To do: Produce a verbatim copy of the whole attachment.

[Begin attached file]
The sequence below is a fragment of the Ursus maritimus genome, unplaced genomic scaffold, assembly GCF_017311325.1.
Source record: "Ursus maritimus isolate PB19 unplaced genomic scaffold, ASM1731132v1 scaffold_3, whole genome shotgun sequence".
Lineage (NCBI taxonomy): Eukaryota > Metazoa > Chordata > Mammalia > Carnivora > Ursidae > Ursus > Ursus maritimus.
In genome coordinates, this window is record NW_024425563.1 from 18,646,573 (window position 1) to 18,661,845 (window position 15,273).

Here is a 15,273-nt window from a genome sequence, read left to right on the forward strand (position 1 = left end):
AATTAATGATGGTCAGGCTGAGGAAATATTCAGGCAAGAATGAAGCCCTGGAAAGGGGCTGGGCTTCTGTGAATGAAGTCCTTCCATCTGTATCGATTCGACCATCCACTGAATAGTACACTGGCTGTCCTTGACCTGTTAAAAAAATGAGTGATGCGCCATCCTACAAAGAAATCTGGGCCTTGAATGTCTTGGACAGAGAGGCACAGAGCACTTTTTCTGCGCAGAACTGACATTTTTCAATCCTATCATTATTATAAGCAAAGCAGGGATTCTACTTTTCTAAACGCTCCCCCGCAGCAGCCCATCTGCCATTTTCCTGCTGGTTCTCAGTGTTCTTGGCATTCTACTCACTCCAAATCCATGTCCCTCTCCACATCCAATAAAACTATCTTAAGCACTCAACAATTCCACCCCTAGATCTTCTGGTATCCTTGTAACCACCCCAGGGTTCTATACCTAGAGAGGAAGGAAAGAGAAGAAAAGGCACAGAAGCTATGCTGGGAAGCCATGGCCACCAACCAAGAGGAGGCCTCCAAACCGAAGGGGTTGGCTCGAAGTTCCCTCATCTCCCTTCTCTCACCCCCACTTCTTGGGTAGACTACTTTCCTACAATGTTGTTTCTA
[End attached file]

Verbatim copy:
The sequence below is a fragment of the Ursus maritimus genome, unplaced genomic scaffold, assembly GCF_017311325.1.
Source record: "Ursus maritimus isolate PB19 unplaced genomic scaffold, ASM1731132v1 scaffold_3, whole genome shotgun sequence".
Lineage (NCBI taxonomy): Eukaryota > Metazoa > Chordata > Mammalia > Carnivora > Ursidae > Ursus > Ursus maritimus.
In genome coordinates, this window is record NW_024425563.1 from 18,646,573 (window position 1) to 18,661,845 (window position 15,273).

Here is a 15,273-nt window from a genome sequence, read left to right on the forward strand (position 1 = left end):
AATTAATGATGGTCAGGCTGAGGAAATATTCAGGCAAGAATGAAGCCCTGGAAAGGGGCTGGGCTTCTGTGAATGAAGTCCTTCCATCTGTATCGATTCGACCATCCACTGAATAGTACACTGGCTGTCCTTGACCTGTTAAAAAAATGAGTGATGCGCCATCCTACAAAGAAATCTGGGCCTTGAATGTCTTGGACAGAGAGGCACAGAGCACTTTTTCTGCGCAGAACTGACATTTTTCAATCCTATCATTATTATAAGCAAAGCAGGGATTCTACTTTTCTAAACGCTCCCCCGCAGCAGCCCATCTGCCATTTTCCTGCTGGTTCTCAGTGTTCTTGGCATTCTACTCACTCCAAATCCATGTCCCTCTCCACATCCAATAAAACTATCTTAAGCACTCAACAATTCCACCCCTAGATCTTCTGGTATCCTTGTAACCACCCCAGGGTTCTATACCTAGAGAGGAAGGAAAGAGAAGAAAAGGCACAGAAGCTATGCTGGGAAGCCATGGCCACCAACCAAGAGGAGGCCTCCAAACCGAAGGGGTTGGCTCGAAGTTCCCTCATCTCCCTTCTCTCACCCCCACTTCTTGGGTAGACTACTTTCCTACAATGTTGTTTCTA